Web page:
Information Dissemination: Restoring the U.S. Navy’s Electronic Warfare Prowess: The Gospel Spreads

Last month I wrote about LCDR Jack Curtis’s excellent article at the Bridge regarding the Navy’s need to resurrect its late Cold War-era skills for fighting in opposed electromagnetic environments. I also noted Deputy Secretary of Defense Bob Work’s commentaries along the same lines.

It isn’t often that electronic warfare topics like these get public attention. That’s extremely unfortunate given the centrality of electronic warfare to maritime combat. Granted, classification can be a barrier with respect to specifics. But the general principles are—and have always been—unclassified. I’m often amazed by how often electronic warfare considerations are overlooked in commentaries on modern warfare; such oversights detract from informed debate.

That’s why I truly appreciate the publication of good articles on electronic warfare in widely-read defense journals. This month’s Proceedings contains two pieces that meet this standard. Unfortunately, both lie behind the Naval Institute’s paywall. If you subscribe or have access to the magazine hardcopy, they are must-reads.

via Information Dissemination: Restoring the U.S. Navy’s Electronic Warfare Prowess: The Gospel Spreads.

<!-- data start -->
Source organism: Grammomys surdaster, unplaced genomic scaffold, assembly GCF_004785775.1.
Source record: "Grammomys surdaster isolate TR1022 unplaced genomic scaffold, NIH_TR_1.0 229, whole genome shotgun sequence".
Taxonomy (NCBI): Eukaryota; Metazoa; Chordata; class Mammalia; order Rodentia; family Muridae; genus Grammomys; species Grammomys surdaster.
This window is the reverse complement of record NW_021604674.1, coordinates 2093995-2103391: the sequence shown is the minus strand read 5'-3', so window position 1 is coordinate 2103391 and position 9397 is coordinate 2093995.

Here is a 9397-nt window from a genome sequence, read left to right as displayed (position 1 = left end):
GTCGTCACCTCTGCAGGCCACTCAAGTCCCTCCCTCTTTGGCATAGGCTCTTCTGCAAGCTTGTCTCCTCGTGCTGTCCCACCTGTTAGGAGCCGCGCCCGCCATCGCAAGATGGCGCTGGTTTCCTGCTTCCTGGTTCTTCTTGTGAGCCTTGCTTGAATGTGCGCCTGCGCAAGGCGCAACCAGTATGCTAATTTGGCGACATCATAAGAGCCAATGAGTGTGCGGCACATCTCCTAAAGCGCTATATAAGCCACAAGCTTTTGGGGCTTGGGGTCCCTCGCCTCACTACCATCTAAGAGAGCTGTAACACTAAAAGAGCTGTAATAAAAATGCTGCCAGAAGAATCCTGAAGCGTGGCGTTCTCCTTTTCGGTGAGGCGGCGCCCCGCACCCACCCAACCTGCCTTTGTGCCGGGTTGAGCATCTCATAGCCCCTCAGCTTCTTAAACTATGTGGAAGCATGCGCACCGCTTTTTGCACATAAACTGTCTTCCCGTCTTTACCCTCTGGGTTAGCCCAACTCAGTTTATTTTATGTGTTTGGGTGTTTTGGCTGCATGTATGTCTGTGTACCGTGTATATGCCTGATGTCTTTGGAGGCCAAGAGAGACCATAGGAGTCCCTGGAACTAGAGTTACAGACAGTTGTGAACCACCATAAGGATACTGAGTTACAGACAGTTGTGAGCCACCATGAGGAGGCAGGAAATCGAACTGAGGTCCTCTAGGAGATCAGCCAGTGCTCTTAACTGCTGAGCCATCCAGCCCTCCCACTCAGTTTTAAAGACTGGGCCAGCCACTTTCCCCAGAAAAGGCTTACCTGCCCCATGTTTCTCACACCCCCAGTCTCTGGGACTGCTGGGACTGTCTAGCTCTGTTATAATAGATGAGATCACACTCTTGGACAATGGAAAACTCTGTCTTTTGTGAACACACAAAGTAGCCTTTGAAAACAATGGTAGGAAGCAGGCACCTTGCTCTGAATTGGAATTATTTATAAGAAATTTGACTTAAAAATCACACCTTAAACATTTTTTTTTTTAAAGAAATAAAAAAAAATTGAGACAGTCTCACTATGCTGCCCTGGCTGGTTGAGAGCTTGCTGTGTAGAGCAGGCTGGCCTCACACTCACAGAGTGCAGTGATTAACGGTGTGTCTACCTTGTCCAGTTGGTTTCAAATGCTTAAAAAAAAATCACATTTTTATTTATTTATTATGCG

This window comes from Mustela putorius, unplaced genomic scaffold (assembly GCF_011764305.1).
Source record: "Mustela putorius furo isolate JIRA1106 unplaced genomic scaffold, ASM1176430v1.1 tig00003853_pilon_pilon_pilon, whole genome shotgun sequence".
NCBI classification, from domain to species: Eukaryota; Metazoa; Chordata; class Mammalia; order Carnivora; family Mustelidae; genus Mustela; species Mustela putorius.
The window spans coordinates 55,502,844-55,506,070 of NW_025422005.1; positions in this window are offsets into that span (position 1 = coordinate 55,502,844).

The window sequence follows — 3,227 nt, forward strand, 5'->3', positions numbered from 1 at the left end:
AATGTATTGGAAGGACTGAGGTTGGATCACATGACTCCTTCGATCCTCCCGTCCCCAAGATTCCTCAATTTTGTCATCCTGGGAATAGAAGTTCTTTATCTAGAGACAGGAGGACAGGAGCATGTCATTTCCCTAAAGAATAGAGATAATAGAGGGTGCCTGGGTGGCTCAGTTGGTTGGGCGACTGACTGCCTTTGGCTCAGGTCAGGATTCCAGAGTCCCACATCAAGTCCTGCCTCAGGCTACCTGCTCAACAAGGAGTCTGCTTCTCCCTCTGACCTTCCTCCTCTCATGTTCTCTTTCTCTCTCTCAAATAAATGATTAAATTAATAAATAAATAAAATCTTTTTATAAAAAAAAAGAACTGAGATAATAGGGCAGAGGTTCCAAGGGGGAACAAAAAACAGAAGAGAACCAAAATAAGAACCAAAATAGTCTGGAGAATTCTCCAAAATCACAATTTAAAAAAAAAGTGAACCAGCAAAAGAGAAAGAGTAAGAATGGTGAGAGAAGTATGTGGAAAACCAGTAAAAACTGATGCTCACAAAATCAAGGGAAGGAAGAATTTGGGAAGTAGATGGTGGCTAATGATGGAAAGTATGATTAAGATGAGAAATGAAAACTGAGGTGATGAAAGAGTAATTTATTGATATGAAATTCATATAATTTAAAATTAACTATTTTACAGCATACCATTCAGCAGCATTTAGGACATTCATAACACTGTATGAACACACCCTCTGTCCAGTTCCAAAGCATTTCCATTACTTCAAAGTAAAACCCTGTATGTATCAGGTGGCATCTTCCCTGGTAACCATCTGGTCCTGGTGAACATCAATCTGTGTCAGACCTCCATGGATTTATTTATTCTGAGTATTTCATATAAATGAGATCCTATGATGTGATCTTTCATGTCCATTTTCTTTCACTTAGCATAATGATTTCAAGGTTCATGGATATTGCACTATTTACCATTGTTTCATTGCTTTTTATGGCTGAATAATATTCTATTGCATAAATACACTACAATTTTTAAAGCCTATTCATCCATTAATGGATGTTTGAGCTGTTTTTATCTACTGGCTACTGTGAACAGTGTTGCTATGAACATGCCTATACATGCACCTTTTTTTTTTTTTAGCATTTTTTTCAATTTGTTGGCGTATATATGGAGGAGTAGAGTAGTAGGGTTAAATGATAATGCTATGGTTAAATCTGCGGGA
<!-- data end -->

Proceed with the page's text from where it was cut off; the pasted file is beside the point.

Jon Solomon has been contributing some graduate level pieces on naval warfare over at ID the last couple months.

One point he raises here about commanders operating in an EMCON or contested electronic environment is that by practicing it, you foster a mission command atmosphere. That is, tell your subordinates what you want them to accomplish, in terms of an end state, not every tiny little step for them to take. You want to foster initiative, and flexibility, in your subordinates. That has effectively become impossible in an era where the White House can call down to the individual ship (or squad leader, in the Army) and nag and give direction.

“Sorry, I can’t come to the phone right now” means a commander on the scene can use his own initiative and best judgement, all while denying the enemy information.

Our Navy used to be very, very good at this sort of thing. But we’ve fallen out of  practice in the post Cold War era. And it’s high time we return to our proficiency there.